World War 1 hit the Scottish brewers hard, their business was reduced by 2/3 between 1913 to 1918. Youngers business continued to modernise after the war, but the onset of the Great Depression, a renewed temperance movement and increasing duty that they were obliged not to pass onto the consumer saw them forced into a merger with one of their great rivals – William McEwan of Fountainbridge. Thus in 1931, Scottish Brewers came to be, with Youngers accounting for roughly two thirds of the new business and Mcewans the other third.
McEwans were a much younger business than Youngers, being founded in Fountainbridge in 1856 by William. Coincidentally, he hailed from that other centre of Younger brewing at Alloa, and was a relation through marriage to the George Younger brewing family. He was also the nephew of John and David Jeffrey who brewed at the Heriot Brewery in the Grassmarket, where he learned the craft of brewing and business. He had tried unsuccessfully to find a going concern to buy but after a number of years took the plunge and set out on his own, backed by loans from his family and banks. Fortunately, he had a good combination of self confidence, business and brewing skill and good fortune, and his business prospered. His brewery found particular success in “India” pale ales for the export market, with the British Army and with northeast England. McEwan’s prosperity allowed him to turn himself over to politics, and he was the Member of Parliament for Edinburgh Central from 1886 to 1900.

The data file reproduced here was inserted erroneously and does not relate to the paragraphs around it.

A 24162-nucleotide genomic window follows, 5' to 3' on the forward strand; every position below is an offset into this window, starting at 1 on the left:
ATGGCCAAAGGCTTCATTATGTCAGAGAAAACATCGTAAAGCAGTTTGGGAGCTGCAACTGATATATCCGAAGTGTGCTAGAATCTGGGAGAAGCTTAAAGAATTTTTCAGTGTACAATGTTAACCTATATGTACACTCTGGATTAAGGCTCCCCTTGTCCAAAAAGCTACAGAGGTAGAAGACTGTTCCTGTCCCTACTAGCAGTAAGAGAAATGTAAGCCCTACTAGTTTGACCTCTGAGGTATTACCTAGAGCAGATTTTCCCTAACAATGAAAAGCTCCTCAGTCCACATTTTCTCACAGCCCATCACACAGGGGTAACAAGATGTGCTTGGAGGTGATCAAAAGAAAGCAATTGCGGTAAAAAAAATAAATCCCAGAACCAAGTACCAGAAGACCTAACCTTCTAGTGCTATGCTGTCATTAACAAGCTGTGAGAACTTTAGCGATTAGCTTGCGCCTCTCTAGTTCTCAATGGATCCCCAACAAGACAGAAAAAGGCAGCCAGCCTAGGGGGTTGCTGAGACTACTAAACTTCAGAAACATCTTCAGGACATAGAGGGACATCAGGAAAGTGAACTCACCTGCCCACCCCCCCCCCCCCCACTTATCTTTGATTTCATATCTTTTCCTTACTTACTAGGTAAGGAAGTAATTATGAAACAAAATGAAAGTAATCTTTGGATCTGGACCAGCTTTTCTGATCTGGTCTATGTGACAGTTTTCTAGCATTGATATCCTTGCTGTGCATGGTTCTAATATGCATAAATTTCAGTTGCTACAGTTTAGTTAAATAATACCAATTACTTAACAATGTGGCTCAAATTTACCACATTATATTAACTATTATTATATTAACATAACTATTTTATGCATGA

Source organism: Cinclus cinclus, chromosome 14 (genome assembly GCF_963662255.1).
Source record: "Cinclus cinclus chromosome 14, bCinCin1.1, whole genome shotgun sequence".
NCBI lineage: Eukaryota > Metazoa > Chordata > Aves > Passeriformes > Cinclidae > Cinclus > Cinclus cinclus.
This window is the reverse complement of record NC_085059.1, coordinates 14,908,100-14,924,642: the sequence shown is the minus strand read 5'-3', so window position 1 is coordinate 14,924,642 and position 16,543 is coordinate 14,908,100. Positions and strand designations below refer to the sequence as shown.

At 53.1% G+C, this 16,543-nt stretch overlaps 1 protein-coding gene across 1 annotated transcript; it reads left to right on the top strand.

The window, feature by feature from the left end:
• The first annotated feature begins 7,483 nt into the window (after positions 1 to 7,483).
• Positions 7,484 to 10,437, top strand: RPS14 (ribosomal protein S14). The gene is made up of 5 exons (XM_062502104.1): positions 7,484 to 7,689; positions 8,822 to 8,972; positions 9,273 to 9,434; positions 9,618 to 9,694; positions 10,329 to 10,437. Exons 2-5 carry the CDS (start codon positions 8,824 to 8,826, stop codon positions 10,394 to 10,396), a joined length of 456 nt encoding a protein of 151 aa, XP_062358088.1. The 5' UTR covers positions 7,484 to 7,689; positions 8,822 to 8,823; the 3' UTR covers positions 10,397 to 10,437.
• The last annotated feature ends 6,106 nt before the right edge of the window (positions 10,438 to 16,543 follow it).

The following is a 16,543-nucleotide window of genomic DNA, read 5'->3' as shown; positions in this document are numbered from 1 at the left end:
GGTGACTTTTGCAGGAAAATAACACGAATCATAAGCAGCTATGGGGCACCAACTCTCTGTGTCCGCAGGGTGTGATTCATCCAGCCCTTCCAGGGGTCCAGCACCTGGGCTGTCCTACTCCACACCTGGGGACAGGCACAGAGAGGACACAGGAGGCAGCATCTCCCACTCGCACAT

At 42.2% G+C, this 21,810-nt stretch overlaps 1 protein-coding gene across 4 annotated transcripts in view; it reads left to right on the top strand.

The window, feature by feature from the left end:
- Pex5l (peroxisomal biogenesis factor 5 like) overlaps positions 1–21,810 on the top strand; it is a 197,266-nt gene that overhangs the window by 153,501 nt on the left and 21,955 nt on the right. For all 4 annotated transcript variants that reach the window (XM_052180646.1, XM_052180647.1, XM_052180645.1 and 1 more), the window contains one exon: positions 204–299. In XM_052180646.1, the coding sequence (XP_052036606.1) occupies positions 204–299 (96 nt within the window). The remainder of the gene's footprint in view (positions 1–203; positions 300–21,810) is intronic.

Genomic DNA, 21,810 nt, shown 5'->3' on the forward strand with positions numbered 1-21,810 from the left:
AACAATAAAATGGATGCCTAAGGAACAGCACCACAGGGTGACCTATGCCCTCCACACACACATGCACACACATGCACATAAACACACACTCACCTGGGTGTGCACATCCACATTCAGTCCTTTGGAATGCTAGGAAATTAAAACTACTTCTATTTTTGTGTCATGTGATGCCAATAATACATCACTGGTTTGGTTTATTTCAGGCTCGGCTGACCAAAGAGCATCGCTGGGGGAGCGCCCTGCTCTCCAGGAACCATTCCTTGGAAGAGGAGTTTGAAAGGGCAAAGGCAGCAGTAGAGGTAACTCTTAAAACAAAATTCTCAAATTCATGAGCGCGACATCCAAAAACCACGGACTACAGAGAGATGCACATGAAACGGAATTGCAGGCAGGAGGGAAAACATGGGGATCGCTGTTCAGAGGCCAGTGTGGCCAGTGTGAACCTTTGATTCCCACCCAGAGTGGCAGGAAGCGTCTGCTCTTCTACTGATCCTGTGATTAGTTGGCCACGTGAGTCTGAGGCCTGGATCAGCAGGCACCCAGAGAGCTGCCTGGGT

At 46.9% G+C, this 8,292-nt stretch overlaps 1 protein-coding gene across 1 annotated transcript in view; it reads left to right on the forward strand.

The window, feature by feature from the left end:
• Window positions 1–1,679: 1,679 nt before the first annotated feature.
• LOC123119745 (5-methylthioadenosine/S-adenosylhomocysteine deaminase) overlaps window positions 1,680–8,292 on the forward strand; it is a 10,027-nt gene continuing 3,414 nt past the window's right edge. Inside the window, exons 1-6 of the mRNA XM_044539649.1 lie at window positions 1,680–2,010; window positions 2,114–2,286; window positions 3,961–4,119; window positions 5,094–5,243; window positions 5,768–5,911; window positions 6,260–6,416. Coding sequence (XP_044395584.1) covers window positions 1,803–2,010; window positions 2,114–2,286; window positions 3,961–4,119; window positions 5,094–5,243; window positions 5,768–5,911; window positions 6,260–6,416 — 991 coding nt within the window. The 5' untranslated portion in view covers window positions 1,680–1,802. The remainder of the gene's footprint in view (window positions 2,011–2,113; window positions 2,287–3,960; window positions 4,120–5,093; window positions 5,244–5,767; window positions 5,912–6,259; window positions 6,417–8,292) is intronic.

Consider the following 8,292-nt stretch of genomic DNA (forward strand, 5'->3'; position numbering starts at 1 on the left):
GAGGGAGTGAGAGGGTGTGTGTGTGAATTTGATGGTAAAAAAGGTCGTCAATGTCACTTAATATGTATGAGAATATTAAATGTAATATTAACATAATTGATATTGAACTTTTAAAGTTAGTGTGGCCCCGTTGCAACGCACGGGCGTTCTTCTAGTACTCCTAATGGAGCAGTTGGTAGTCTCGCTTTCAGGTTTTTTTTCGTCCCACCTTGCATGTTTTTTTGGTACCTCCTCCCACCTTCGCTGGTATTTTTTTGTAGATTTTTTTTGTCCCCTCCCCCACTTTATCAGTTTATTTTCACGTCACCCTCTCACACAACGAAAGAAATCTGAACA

After the merger, Youngers and McEwans largely continued to do their own thing, however they did collaborate on their military and export markets and formed a new company , Younger-McEwan Ltd. to exclusively service this. They also experimented with the new fangled drink of Lager, and again this was a collaboration, called MY Lager (McEwans-Younger).